4 October 2016, New York – European Union Statement delivered by Charles Whiteley, First Counsellor, Delegation of the European Union to the United Nations, at the General Assembly Third Committee on Item 26: Social Development
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I have the honour to speak on behalf of the European Union and its Member States.
The Candidate Countries Turkey, the former Yugoslav Republic of Macedonia*, Montenegro*, Serbia* and Albania*, the country of the Stabilisation and Association Process and potential candidate Bosnia and Herzegovina, as well as Ukraine, the Republic of Moldova, Armenia, and Georgia, align themselves with this statement.
One year ago, here in New York, world leaders pledged common action and endeavour across an ever broader and universal policy agenda for people, planet and prosperity. The 2030 Agenda underlines the importance of social development as one of the three dimensions of sustainable development.
Europe`s implementation of the new agenda in its internal and external policies is in the making. So it is fitting at this time to take stock of the situation within the European Union. Our founding treaty notes the determination of the Member States to “promote economic and social progress for their peoples, taking into account the principle of sustainable development.” We have made considerable progress. But the challenges faced in continuing our work, and in implementing the 2030 Agenda, should not be underestimated, and are reflected in the challenges faced in many other areas of the world.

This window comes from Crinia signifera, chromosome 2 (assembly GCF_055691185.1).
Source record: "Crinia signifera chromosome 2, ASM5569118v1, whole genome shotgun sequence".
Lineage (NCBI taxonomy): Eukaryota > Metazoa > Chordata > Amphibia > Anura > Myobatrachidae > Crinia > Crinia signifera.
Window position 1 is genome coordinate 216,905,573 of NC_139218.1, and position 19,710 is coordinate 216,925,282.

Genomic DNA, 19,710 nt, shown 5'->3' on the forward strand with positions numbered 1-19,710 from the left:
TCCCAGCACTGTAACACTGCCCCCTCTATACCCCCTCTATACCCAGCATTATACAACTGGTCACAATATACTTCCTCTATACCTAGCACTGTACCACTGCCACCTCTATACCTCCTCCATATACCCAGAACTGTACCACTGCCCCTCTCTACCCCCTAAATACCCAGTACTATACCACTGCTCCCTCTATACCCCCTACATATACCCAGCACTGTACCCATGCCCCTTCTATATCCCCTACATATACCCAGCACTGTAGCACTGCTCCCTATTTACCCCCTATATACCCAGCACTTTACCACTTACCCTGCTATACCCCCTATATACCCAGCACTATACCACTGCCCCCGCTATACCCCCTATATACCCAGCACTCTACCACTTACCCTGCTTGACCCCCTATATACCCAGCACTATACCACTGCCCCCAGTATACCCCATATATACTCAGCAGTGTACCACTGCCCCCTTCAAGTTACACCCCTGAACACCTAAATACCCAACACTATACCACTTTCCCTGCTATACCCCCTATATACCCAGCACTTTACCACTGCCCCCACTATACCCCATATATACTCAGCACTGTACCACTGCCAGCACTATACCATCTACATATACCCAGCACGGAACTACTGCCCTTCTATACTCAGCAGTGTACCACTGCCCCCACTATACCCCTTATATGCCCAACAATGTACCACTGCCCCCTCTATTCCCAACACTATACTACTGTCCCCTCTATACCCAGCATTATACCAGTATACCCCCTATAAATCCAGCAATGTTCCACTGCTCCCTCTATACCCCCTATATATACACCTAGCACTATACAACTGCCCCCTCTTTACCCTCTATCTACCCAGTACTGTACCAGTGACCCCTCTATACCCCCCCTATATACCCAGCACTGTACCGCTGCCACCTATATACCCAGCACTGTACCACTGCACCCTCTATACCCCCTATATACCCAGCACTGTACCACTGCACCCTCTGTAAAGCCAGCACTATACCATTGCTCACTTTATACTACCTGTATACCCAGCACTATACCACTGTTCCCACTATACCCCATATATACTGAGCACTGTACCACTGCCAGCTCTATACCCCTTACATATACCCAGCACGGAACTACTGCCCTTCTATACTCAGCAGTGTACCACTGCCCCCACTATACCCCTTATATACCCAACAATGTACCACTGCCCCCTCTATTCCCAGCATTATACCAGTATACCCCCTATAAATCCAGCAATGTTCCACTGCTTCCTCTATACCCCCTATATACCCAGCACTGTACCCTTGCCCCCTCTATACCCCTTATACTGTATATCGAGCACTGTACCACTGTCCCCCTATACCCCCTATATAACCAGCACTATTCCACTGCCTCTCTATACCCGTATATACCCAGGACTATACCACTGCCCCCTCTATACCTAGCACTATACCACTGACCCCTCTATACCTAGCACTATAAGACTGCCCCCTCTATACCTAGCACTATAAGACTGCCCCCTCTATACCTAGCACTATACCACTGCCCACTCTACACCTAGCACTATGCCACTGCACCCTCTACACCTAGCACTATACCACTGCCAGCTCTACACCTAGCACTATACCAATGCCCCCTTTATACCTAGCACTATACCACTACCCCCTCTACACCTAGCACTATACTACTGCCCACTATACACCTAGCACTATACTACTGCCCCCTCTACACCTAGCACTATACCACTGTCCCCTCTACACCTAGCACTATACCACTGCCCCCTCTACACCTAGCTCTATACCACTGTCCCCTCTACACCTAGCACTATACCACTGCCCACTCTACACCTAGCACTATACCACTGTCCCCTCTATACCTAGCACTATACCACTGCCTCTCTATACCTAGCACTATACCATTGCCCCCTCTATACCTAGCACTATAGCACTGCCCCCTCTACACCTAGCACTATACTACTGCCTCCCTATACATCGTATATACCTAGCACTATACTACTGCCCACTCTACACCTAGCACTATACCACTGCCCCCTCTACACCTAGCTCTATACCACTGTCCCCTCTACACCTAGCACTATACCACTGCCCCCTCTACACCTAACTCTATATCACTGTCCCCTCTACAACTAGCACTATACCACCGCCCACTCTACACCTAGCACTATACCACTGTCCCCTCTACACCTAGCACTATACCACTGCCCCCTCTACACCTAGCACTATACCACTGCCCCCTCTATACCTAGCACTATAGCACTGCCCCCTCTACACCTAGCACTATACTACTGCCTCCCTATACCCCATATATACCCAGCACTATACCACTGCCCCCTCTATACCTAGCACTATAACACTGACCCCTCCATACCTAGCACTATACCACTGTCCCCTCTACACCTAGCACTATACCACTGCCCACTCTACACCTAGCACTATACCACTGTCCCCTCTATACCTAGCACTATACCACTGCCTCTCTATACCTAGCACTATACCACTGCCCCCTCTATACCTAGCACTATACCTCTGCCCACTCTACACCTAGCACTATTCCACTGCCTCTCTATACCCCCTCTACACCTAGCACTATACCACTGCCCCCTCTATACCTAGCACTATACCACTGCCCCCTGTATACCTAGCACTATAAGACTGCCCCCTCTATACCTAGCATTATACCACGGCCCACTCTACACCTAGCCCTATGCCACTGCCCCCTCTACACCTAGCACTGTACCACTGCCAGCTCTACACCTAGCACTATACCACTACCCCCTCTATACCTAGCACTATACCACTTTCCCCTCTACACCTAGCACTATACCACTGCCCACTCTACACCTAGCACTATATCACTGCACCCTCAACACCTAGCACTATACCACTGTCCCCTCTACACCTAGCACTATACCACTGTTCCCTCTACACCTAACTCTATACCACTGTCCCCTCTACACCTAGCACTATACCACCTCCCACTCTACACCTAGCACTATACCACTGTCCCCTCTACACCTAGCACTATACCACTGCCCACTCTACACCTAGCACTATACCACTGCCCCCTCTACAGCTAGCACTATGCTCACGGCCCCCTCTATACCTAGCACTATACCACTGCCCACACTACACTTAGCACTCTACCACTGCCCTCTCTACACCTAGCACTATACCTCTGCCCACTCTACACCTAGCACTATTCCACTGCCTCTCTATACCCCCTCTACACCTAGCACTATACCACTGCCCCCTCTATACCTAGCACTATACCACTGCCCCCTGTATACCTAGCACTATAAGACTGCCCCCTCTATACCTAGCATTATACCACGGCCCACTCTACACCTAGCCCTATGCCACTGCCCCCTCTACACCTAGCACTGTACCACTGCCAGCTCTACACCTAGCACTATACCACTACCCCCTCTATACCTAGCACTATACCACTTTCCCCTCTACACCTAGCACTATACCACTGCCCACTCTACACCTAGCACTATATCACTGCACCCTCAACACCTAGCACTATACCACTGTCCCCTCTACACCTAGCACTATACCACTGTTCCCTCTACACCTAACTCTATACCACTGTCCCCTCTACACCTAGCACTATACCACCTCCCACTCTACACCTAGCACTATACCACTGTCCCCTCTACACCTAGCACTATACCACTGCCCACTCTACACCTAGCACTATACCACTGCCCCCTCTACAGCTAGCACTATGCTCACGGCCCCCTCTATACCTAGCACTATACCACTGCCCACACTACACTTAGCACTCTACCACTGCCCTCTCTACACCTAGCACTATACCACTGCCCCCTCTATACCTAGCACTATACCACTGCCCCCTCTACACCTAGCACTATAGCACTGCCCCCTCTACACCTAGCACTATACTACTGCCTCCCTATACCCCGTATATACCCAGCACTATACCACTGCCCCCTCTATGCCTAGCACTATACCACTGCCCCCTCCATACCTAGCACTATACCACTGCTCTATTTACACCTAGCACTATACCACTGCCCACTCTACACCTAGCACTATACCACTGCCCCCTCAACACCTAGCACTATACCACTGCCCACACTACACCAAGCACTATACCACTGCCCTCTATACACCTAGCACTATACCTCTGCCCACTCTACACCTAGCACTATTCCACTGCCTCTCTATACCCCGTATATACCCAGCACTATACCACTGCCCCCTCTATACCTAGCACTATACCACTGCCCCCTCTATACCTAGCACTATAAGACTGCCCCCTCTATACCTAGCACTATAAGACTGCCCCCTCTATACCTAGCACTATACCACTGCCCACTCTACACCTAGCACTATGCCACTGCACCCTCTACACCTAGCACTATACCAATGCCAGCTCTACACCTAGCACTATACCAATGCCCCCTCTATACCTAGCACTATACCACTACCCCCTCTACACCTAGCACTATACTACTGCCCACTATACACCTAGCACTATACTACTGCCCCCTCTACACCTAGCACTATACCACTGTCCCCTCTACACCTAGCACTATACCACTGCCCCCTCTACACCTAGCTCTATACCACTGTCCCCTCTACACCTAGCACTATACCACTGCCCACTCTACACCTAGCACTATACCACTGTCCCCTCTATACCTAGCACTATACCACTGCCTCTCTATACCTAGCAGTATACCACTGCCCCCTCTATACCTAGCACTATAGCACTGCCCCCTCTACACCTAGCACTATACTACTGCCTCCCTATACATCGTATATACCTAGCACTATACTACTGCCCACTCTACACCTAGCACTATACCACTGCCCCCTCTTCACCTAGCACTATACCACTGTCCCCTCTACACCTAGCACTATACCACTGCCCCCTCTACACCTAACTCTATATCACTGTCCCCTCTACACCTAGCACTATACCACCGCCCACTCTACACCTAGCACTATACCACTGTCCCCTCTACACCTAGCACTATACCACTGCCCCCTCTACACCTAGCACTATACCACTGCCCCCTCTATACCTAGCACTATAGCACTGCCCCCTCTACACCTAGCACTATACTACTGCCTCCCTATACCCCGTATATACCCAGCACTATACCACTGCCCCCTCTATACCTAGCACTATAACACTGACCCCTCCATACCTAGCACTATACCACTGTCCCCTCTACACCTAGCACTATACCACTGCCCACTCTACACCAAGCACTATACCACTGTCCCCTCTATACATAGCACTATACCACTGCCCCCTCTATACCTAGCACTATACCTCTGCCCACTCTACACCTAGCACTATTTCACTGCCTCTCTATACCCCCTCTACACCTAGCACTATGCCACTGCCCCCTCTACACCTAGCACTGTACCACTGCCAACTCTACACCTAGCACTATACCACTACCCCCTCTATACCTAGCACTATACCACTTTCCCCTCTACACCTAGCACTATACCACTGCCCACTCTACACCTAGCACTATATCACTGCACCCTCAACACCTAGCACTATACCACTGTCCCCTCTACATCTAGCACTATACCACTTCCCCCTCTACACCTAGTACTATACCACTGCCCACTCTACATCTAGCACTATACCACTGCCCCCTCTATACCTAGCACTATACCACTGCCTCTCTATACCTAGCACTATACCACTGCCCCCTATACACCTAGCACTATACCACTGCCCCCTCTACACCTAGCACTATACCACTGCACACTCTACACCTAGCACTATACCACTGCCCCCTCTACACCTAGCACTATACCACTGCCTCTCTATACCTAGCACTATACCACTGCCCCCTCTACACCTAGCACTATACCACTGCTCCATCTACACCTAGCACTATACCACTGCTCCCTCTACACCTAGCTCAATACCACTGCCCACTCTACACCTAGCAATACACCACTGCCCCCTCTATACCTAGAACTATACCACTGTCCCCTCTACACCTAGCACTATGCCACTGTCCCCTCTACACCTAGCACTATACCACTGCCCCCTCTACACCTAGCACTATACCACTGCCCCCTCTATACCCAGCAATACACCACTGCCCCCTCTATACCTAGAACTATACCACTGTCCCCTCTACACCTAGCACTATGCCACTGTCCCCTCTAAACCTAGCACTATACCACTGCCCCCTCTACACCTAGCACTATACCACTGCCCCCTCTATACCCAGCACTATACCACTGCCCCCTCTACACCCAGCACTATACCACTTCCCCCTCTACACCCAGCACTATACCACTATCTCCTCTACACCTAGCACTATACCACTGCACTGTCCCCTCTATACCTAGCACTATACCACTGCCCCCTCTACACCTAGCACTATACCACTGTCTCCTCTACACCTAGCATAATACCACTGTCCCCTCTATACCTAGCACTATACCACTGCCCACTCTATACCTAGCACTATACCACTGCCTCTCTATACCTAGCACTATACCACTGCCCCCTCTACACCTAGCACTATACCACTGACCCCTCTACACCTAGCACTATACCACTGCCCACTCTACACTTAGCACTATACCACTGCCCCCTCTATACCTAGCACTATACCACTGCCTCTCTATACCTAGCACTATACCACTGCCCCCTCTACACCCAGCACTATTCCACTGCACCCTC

Despite an improving economic situation across Europe, pressing challenges remain in the social areas. Risks and challenges are particularly acute regarding long-term unemployment, poverty, inequality, social cohesion and social inclusion. The EU has the ambition that economic progress goes hand-in-hand with improving people’s lives.
To achieve this, investment and reforms are of key importance.
With its Investment Plan of 300 billion euro, the EU stimulates the real economy, where jobs are created. At the same time, we ensure that people have access to the right skills, and intensify the fight against a segmentation of the labour market and undeclared work. We shift the tax burden away from the labour force; we modernise social protection systems, including pension systems, in order to make them adequate and efficient; and we invest in skills to improve the employability of young people and the long-term unemployed.
While youth unemployment rate has substantially decreased from its peak in 2013, the objective of reducing it further remains a top priority for the EU. In 2015, still 6.6 million young people were neither in employment nor in education or training (NEETs). And this is simply too much. The good news is that the EU Youth Guarantee has become a reality across our Member States, yielding encouraging results. The EU Youth Guarantee involves ensuring that, within four months of becoming unemployed or leaving formal education, all young people receive a quality offer of a job, a traineeship or an apprenticeship, or the chance to continue their education. The past two years have seen a lot of progress with bold structural reforms. European countries have improved the capacity of their public employment services, introduced incentives to stimulate job creation, taken steps to improve vocational education and training systems, and increase the number of quality apprenticeships and traineeships.
Ensuring the rights and well-being of older people continues to be a fundamental part of the agenda of the European Union and its Member States. EU proposals and activities take due account of the impact of ageing. The European Union sees a need for governments to take active steps to address, amongst other things, age discrimination decent work availability for the elderly, the risk of elder abuse, with special attention to older women, social protection, including access to adequate pensions and health and long-term care. We are committed to continue exploring how the human rights of older women and men can best be strengthened in our ageing societies, which is also exemplified by our active role and input to this year’s Open Ended Working Group on Ageing.